ZyXEL has been so busy of late getting its fingers in other networking pies that it almost let the draft 802.11n high-speed wireless specification slip by. Every one of its competitors has brought product to market and now, well over six months since the first examples appeared from the likes of Netgear, D-Link and Linksys, it has finally released its own solution.
The NBG-415n doesn’t impress in the LAN department as it delivers the standard quad of switched Fast Ethernet ports - something we’ve been questioning the value of in draft-n routers for some time. So far, only Netgear and D-Link have delivered Gigabit Ethernet with their respective WNR854T and DIR-655 routers. With a quoted 300Mbps wireless performance on tap ZyXEL’s Fast Ethernet ports will just cause a bottleneck between LAN and WLAN users. The NBG-415n also only provides an RJ-45 WAN port so you’ll need to source a separate cable or ADSL modem with an Ethernet port.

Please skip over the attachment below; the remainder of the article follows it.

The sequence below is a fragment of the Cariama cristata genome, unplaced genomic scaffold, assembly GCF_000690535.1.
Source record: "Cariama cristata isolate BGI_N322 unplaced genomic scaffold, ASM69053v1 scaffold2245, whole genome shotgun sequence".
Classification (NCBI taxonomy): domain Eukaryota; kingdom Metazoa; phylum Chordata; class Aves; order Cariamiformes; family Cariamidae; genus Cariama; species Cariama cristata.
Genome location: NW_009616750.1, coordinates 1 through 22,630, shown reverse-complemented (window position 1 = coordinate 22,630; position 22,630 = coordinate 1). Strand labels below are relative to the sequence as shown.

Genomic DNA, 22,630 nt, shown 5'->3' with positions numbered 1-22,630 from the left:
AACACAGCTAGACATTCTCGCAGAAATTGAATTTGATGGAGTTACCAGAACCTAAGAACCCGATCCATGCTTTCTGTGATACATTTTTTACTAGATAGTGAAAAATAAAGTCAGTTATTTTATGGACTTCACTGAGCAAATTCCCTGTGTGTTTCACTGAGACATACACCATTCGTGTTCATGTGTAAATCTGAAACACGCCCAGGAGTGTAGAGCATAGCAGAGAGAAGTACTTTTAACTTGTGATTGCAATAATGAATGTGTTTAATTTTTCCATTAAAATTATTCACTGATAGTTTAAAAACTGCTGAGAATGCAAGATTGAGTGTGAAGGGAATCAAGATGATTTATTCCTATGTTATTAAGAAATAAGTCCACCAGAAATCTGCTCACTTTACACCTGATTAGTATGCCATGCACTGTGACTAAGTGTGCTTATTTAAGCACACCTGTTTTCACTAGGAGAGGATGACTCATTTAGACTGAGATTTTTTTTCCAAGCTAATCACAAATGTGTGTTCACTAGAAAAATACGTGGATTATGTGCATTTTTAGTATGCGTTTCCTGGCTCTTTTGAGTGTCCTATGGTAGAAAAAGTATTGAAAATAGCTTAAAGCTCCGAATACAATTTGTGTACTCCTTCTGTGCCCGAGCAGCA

The router is equipped with three large high-gain aerials with the centre one removable and you also get a handy switch at the rear which allows you to physically turn off the wireless access point. Next door is a USB port but this is not for connecting printers or storage devices. Instead, it’s specifically for loading USB flash drives with wireless configuration files created using the Windows Connect Now configuration wizard. Load a USB flash drive on your PC or laptop when requested and it’ll copy a configuration file across which contains the SSID and WEP or WPA encryption key you supplied. Stick this in the router and its USB status light will flash three times to indicate that the file has been downloaded and the router reconfigured. If it doesn’t work then the LED will flash continuously.
It shouldn’t take long to configure the router as its intuitive web interface offers a wizard to get Internet access up and running. This takes you through changing the default administrative password and it supports a good range of connection types including DHCP, static IP addresses, PPPoE and PPTP. Wireless access also gets the same treatment as a wizard guides you through providing an SSID and choosing from Good, Better or Best security modes which equate to WEP, WPA or WPA2 encryption. There are plenty more wireless security options on offer as you can mask the SSID whilst the WPA-Enterprise option will use an external RADIUS server to authenticate users to the router.